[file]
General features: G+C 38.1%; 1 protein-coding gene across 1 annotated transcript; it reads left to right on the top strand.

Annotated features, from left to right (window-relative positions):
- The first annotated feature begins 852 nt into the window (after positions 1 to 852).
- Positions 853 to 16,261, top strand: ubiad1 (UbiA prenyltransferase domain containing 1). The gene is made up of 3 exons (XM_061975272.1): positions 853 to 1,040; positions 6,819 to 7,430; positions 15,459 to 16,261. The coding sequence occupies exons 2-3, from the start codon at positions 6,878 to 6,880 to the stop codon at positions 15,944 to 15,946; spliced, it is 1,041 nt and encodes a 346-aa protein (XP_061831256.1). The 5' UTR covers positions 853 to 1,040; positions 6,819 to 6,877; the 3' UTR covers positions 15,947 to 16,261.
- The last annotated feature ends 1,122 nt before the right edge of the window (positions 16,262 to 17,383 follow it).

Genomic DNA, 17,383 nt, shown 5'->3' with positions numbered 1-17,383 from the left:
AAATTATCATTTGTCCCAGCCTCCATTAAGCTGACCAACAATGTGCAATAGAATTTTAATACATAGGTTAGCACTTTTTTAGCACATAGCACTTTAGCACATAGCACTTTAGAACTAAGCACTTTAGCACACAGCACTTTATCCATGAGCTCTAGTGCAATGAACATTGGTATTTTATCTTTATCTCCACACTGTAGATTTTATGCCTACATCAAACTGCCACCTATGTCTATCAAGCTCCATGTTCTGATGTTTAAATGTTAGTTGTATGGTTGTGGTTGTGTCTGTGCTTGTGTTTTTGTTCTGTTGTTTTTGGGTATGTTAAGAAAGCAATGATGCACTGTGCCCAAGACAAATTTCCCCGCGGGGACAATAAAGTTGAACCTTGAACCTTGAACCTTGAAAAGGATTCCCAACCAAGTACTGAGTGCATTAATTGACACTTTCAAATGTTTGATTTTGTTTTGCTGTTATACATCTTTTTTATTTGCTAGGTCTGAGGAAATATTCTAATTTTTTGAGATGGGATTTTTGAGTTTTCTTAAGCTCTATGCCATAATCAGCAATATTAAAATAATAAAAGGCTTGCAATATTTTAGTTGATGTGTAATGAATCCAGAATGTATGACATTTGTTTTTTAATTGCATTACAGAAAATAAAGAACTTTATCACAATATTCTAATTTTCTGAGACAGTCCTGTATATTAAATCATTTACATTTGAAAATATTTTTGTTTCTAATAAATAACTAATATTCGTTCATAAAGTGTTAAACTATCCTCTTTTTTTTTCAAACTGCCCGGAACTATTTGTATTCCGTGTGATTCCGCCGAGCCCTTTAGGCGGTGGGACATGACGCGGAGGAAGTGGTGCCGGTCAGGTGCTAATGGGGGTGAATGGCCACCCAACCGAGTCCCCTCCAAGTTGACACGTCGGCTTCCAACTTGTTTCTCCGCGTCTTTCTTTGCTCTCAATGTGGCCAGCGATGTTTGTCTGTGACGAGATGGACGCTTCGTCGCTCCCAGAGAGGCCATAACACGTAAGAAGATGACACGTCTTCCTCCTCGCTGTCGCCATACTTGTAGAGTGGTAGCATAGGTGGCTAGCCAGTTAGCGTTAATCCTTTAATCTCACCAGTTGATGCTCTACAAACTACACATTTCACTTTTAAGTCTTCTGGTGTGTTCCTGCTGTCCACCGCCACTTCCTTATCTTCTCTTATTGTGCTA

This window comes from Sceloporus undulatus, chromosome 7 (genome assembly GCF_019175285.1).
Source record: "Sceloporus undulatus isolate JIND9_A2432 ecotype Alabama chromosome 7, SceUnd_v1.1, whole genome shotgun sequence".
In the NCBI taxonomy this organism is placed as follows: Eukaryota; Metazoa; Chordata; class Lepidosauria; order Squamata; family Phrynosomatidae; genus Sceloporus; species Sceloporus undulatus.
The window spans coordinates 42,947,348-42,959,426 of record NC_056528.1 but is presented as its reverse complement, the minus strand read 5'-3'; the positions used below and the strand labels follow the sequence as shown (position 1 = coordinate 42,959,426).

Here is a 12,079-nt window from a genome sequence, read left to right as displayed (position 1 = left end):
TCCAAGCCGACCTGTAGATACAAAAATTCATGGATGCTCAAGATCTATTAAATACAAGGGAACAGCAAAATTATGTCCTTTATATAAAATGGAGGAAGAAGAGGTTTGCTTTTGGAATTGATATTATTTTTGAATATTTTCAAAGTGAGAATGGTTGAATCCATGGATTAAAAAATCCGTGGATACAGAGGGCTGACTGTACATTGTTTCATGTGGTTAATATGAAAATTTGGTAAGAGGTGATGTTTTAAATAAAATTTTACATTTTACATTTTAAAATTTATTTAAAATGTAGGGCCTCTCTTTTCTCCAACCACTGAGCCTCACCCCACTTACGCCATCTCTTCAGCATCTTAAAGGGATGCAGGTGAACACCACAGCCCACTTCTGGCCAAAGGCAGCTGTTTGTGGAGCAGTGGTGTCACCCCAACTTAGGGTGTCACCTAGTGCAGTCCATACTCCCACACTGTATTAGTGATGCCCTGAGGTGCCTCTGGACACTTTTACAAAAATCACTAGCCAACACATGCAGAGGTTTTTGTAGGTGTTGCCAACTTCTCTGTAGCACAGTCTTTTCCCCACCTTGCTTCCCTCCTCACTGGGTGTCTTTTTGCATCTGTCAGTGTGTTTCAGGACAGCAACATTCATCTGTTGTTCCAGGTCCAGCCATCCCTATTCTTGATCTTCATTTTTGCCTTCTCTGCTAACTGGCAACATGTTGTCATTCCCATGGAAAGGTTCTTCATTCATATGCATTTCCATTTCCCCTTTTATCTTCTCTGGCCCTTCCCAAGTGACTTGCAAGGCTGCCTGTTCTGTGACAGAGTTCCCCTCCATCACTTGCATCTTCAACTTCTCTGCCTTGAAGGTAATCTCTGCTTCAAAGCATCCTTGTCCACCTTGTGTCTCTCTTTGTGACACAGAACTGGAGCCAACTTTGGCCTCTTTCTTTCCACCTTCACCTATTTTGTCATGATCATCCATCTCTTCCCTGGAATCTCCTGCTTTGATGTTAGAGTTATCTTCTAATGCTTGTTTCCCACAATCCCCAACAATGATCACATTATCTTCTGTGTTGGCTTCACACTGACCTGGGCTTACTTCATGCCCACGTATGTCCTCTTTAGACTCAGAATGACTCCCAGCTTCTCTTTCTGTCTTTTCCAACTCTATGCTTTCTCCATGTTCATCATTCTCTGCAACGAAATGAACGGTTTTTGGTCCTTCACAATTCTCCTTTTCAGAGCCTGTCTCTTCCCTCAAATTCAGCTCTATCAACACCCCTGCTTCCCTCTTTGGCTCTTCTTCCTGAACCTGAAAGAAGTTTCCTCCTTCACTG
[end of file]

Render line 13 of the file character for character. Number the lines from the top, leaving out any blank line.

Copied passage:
TCCAAGCCGACCTGTAGATACAAAAATTCATGGATGCTCAAGATCTATTAAATACAAGGGAACAGCAAAATTATGTCCTTTATATAAAATGGAGGAAGAAGAGGTTTGCTTTTGGAATTGATATTATTTTTGAATATTTTCAAAGTGAGAATGGTTGAATCCATGGATTAAAAAATCCGTGGATACAGAGGGCTGACTGTACATTGTTTCATGTGGTTAATATGAAAATTTGGTAAGAGGTGATGTTTTAAATAAAATTTTACATTTTACATTTTAAAATTTATTTAAAATGTAGGGCCTCTCTTTTCTCCAACCACTGAGCCTCACCCCACTTACGCCATCTCTTCAGCATCTTAAAGGGATGCAGGTGAACACCACAGCCCACTTCTGGCCAAAGGCAGCTGTTTGTGGAGCAGTGGTGTCACCCCAACTTAGGGTGTCACCTAGTGCAGTCCATACTCCCACACTGTATTAGTGATGCCCTGAGGTGCCTCTGGACACTTTTACAAAAATCACTAGCCAACACATGCAGAGGTTTTTGTAGGTGTTGCCAACTTCTCTGTAGCACAGTCTTTTCCCCACCTTGCTTCCCTCCTCACTGGGTGTCTTTTTGCATCTGTCAGTGTGTTTCAGGACAGCAACATTCATCTGTTGTTCCAGGTCCAGCCATCCCTATTCTTGATCTTCATTTTTGCCTTCTCTGCTAACTGGCAACATGTTGTCATTCCCATGGAAAGGTTCTTCATTCATATGCATTTCCATTTCCCCTTTTATCTTCTCTGGCCCTTCCCAAGTGACTTGCAAGGCTGCCTGTTCTGTGACAGAGTTCCCCTCCATCACTTGCATCTTCAACTTCTCTGCCTTGAAGGTAATCTCTGCTTCAAAGCATCCTTGTCCACCTTGTGTCTCTCTTTGTGACACAGAACTGGAGCCAACTTTGGCCTCTTTCTTTCCACCTTCACCTATTTTGTCATGATCATCCATCTCTTCCCTGGAATCTCCTGCTTTGATGTTAGAGTTATCTTCTAATGCTTGTTTCCCACAATCCCCAACAATGATCACATTATCTTCTGTGTTGGCTTCACACTGACCTGGGCTTACTTCATGCCCACGTATGTCCTCTTTAGACTCAGAATGACTCCCAGCTTCTCTTTCTGTCTTTTCCAACTCTATGCTTTCTCCATGTTCATCATTCTCTGCAACGAAATGAACGGTTTTTGGTCCTTCACAATTCTCCTTTTCAGAGCCTGTCTCTTCCCTCAAATTCAGCTCTATCAACACCCCTGCTTCCCTCTTTGGCTCTTCTTCCTGAACCTGAAAGAAGTTTCCTCCTTCACTG